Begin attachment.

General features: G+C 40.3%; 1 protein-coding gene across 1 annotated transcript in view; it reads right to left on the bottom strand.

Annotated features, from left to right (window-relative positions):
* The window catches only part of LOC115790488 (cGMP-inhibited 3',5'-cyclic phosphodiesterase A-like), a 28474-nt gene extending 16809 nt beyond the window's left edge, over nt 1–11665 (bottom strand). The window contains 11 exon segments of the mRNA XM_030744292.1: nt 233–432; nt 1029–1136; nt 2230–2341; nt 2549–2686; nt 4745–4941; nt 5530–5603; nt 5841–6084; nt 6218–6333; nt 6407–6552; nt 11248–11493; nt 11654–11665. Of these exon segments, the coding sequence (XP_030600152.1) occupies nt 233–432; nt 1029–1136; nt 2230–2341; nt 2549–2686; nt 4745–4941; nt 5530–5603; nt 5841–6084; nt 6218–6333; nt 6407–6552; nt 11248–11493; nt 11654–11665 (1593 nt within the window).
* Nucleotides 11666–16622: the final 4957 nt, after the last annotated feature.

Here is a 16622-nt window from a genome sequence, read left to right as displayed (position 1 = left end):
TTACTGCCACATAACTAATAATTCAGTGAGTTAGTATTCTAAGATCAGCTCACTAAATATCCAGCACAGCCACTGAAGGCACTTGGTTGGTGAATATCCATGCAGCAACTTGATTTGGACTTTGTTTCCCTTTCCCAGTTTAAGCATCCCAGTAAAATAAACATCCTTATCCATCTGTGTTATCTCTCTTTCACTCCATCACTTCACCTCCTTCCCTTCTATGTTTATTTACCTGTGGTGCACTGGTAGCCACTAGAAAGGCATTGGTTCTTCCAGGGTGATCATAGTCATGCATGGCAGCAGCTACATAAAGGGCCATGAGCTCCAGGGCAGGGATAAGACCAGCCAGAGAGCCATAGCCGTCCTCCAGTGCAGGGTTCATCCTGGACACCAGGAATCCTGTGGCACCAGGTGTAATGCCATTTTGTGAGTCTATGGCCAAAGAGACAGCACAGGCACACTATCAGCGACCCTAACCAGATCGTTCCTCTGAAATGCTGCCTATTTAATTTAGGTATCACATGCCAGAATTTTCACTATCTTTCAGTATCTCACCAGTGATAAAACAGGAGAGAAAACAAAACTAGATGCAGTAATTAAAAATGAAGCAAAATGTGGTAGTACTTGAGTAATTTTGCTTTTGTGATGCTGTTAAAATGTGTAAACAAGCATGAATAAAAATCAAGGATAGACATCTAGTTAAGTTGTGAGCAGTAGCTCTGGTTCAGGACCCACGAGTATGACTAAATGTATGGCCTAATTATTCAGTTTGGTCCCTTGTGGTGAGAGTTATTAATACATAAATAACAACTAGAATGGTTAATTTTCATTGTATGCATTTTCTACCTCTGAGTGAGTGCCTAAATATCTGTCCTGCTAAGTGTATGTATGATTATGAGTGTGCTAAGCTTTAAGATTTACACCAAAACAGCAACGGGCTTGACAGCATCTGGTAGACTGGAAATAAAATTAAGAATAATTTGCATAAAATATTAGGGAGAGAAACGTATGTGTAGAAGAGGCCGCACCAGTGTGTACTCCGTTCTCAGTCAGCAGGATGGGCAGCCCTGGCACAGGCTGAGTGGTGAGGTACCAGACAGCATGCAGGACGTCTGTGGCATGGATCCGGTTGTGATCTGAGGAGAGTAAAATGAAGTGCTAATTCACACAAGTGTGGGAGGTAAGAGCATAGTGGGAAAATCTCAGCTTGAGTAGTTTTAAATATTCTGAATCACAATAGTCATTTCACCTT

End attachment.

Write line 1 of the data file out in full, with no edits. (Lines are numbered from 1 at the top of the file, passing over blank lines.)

General features: G+C 40.3%; 1 protein-coding gene across 1 annotated transcript in view; it reads right to left on the bottom strand.